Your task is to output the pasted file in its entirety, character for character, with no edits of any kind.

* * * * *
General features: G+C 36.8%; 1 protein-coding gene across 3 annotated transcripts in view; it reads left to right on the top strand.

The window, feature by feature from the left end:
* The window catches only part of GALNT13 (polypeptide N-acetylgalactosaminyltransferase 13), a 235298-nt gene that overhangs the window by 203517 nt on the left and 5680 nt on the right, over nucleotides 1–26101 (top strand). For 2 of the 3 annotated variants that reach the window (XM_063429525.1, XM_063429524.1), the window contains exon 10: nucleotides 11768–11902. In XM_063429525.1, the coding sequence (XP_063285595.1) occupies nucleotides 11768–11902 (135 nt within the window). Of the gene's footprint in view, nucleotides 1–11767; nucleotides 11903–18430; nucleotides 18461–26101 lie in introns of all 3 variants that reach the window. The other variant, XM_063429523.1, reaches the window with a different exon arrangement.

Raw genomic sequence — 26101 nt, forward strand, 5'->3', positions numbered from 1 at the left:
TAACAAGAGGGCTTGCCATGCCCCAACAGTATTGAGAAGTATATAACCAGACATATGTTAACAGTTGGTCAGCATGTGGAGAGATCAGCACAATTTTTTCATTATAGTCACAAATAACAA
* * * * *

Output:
General features: G+C 36.8%; 1 protein-coding gene across 3 annotated transcripts in view; it reads left to right on the top strand.

The window, feature by feature from the left end:
* The window catches only part of GALNT13 (polypeptide N-acetylgalactosaminyltransferase 13), a 235298-nt gene that overhangs the window by 203517 nt on the left and 5680 nt on the right, over nucleotides 1–26101 (top strand). For 2 of the 3 annotated variants that reach the window (XM_063429525.1, XM_063429524.1), the window contains exon 10: nucleotides 11768–11902. In XM_063429525.1, the coding sequence (XP_063285595.1) occupies nucleotides 11768–11902 (135 nt within the window). Of the gene's footprint in view, nucleotides 1–11767; nucleotides 11903–18430; nucleotides 18461–26101 lie in introns of all 3 variants that reach the window. The other variant, XM_063429523.1, reaches the window with a different exon arrangement.

Raw genomic sequence — 26101 nt, forward strand, 5'->3', positions numbered from 1 at the left:
TAACAAGAGGGCTTGCCATGCCCCAACAGTATTGAGAAGTATATAACCAGACATATGTTAACAGTTGGTCAGCATGTGGAGAGATCAGCACAATTTTTTCATTATAGTCACAAATAACAA